Curriculum Development: What is it? Why do it? And, how is it done?

by Wendy Schiller, NCJFCJ

Karen Thorson engaged a large number of conference participants during this valuable session, given on the last day of the conference. The session was based on the work of the NASJE Curriculum Development Committee and provided judicial educators with some new definitions and perspectives.

The bottom line:

What is a curriculum?

  • An overarching plan of education for a target audience

Why develop an overarching plan of education for each target audience?

  • Provides a full spectrum of content for each and every learner
  • Ensures some level of content consistency with various faculty over time
  • Takes the next evolutionary step in judicial branch education

After a general overview, faculty focused on the last question in the session title—“how is it (curriculum development) done?” and described the difference between curriculum-based planning (i.e., course planning based on a curriculum; content will be repeated by different faculty over time.) and event-based planning (i.e., course planning based on a current need or due to accessibility of a particular faculty member; content generally is offered one-time only).

Ms. Thorson discussed three curriculum models and offered development steps for each. Each model has benefits and drawbacks that judicial branch educators should consider:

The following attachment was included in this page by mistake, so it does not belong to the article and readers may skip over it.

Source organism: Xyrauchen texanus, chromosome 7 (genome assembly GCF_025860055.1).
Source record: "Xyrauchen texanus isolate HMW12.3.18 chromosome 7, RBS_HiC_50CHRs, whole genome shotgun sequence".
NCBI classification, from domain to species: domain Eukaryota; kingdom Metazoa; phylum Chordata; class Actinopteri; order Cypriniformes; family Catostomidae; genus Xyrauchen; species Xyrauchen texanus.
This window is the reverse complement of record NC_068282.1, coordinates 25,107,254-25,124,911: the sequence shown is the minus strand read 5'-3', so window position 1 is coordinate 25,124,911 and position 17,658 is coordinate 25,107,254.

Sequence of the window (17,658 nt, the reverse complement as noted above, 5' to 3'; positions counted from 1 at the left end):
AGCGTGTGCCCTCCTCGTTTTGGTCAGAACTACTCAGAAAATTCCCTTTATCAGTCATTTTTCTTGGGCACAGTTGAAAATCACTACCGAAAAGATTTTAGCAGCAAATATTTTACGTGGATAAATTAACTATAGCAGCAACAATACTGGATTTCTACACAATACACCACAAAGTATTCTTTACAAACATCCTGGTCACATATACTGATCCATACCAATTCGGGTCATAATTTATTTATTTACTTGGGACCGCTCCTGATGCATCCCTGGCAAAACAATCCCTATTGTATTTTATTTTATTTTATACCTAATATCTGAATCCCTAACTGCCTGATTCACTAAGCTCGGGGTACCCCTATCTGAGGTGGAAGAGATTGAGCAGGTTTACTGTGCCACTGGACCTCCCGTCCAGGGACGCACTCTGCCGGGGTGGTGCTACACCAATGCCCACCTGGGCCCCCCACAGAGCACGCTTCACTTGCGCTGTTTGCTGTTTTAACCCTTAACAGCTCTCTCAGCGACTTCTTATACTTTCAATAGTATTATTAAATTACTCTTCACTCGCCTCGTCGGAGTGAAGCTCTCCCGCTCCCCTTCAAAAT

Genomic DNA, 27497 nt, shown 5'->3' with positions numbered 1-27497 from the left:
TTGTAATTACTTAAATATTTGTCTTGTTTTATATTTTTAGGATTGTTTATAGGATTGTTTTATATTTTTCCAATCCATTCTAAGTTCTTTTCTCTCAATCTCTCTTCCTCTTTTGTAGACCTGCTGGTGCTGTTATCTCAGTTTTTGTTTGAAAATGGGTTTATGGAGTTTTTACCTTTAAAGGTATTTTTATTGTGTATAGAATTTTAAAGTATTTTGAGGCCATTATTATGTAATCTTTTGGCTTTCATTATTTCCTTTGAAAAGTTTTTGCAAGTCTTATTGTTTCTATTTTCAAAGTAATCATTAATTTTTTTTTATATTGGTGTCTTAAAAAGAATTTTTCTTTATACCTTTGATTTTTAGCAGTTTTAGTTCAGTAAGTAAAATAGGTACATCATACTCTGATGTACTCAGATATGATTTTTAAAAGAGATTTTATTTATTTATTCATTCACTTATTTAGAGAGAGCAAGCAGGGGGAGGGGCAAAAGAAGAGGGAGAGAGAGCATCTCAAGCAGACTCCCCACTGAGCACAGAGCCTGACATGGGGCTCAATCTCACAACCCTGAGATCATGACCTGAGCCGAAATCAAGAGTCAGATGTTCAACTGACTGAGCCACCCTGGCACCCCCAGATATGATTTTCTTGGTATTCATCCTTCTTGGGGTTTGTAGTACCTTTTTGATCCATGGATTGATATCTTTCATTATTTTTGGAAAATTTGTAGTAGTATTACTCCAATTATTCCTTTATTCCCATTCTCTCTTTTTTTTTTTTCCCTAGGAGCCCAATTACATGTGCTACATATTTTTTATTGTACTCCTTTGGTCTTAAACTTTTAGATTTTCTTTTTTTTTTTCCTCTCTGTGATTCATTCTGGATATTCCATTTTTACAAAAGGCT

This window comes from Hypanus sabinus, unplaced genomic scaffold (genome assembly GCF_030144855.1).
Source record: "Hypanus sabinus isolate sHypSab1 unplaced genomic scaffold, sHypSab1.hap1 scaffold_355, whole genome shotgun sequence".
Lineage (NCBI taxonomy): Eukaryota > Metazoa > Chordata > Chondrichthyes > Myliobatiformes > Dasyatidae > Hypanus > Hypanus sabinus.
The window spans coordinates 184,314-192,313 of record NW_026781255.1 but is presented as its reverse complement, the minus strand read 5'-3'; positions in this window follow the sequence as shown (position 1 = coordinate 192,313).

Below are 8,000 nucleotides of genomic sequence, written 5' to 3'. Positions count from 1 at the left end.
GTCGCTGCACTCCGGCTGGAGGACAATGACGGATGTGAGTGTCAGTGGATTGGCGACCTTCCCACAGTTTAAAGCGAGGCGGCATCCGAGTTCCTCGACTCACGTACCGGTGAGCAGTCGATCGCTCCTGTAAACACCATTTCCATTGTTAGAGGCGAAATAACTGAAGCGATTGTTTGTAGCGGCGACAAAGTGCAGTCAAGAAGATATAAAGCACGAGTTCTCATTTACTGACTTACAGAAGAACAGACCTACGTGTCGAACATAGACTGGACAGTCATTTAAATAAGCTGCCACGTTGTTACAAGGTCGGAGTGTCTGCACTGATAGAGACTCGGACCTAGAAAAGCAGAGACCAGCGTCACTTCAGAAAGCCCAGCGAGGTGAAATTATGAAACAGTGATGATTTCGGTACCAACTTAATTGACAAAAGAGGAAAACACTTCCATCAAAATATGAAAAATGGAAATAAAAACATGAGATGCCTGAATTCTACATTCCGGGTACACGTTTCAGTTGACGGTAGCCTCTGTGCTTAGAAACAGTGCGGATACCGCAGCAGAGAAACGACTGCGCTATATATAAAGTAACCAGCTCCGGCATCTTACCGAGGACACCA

Model Benefits Drawbacks When to Use
List of Topics Short, efficient, room for innovation, limited maintenance, easily accepted Vague, reduced importance/attention, room for variance, no faculty resources When you need to be sure certain broad areas of content are delivered
Outlines, Guides, Templates Content consistency, manageable review, degree of faculty ownership, provides faculty with resources Potential for change in course content over time, moderate development time, potential expense When you need to be sure certain content is delivered with a degree of consistency
Series of Complete Course Designs Complete course consistency, full faculty resources, limits faculty time, high-level importance Limited faculty ownership, no adaptation, significant development time, potential expense When you need to be sure certain content is delivered in a specific way

Session materials are helpful in guiding judicial branch educators through considerations and decisions that need to be made before embarking on curriculum development.

DOWNLOADS: Curricula and Programs: The Basics

  • Stakeholder-Based Governance Model PDF
  • Relationships Model PDF
  • Model of Scope PDF